All Disruptions are Not equal

Prof. Clayton Christensen in his book ‘The Innovator’s Solution’ tries to address the ‘Innovator’s Dilemma’ – the dilemma of whether or not the incumbent should go after the new entrant. The dilemma arises for one or more of the following reasons:

1. The new customers cannot be served profitably
2. It is a tiny market that won’t move the needle on the stock price in the next quarter
3. The employees and processes are invested in the incumbent business model
4. Fear of cannibalization of highly profitable products

He suggests the incumbent create a small company within the company but a planet away from processes and employees of current business model but shepherded by the CEO himself. The new company’s only mandate is to grow their new business and not to play second fiddle or reinforce the current business. ‘Disrupt yourself or be disrupted’. You don’t have a choice. This advice will give you the best odds of survival. But are the odds good enough?

The environment has shifted more than a decade after the Innovator’s solution was published. I think in spite of the seemingly large resources of the incumbent, there is no guarantee that the advice of creating a new business would solve the threat of a new entrant effectively. The following are my reasons:

1. New Entrants in an Industry may be ‘cash rich’ Incumbents in another Industry

Microsoft Encarta taking on Britannica. Apple disrupting music with iTunes. Google’s driverless cars will inevitably compete against Automobile incumbents.

When you have the cash chest of tech companies like Microsoft, Google and Apple, your resource advantage vanishes. On top of that, the best engineering talent will move to these companies attempting to your industry creating a massive skill gap between you and these ‘new entrants’.

The mega cash rich tech companies will spread their tentacles in every big Industry or will seek to acquire the best startups, its technology and talent. The Incumbent often will have no other chance but to die a painful death.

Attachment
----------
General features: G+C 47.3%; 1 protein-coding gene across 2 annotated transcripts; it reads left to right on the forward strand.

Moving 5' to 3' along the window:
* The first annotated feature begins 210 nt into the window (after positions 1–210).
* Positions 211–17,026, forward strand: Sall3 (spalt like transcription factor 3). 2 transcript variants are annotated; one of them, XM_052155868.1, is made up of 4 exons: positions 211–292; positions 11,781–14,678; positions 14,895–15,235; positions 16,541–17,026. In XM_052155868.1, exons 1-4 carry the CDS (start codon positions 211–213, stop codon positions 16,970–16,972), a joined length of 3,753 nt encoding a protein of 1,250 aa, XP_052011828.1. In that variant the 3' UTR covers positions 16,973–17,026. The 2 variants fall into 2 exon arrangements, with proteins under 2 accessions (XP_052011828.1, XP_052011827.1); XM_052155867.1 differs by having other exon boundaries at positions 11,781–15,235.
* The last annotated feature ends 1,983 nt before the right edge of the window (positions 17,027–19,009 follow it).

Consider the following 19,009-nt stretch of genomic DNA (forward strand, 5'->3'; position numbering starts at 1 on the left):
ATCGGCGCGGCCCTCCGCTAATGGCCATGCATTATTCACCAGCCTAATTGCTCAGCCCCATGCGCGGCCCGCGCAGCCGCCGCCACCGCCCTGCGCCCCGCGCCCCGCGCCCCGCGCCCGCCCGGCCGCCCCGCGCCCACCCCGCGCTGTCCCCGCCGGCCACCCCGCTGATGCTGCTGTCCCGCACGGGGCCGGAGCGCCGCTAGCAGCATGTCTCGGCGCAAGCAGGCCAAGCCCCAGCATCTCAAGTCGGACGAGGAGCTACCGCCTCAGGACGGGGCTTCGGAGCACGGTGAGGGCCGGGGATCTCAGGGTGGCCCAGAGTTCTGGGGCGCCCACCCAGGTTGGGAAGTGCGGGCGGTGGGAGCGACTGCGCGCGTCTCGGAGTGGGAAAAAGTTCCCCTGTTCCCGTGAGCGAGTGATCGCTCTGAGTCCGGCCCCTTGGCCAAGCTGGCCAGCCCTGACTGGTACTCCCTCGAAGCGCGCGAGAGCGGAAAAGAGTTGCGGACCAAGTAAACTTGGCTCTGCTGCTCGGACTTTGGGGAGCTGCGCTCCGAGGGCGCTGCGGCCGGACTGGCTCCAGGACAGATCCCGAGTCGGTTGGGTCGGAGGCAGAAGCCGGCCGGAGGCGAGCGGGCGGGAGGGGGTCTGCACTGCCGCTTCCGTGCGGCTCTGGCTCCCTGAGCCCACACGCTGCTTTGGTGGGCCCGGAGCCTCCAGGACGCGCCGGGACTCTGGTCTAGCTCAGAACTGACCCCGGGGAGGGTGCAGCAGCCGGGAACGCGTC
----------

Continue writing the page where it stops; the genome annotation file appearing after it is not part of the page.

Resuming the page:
2. The money and resources required to startup a company has decreased enormously

In the past decade the amount of money it takes to start up a company has decreased drastically. So the software startups eating the world, are not at a resource disadvantage when it comes to incumbents thanks to widespread adoption of cheap and scalable pay-as-you-use computing resources from companies like AWS which eliminates huge capital expenditure.

When you eliminate resource disadvantage, what matters are things like speed, domain competence and technical competence where startups have almost always had a great advantage.

3. A world awash in capital

Some estimates say that the global invested capital market is around $100 trillion while the global GDP is only $80 trillion. Bain Capital estimates the gap to be a far bigger number. Here is an astonishing graph from the Bain report.

8 Capital superabundance

In this age of ‘capital superabundance’, what matters more (and is scarce) is good ideas and entrepreneurs to invest. Capital is not the scarcity. This scenario again removes the resource advantage of incumbents.

Which leads me to speculate that not all disruptions are equal. Some are just deadly and incumbents will stand almost no chance against new entrants. Sometimes there may just be no successful defense.




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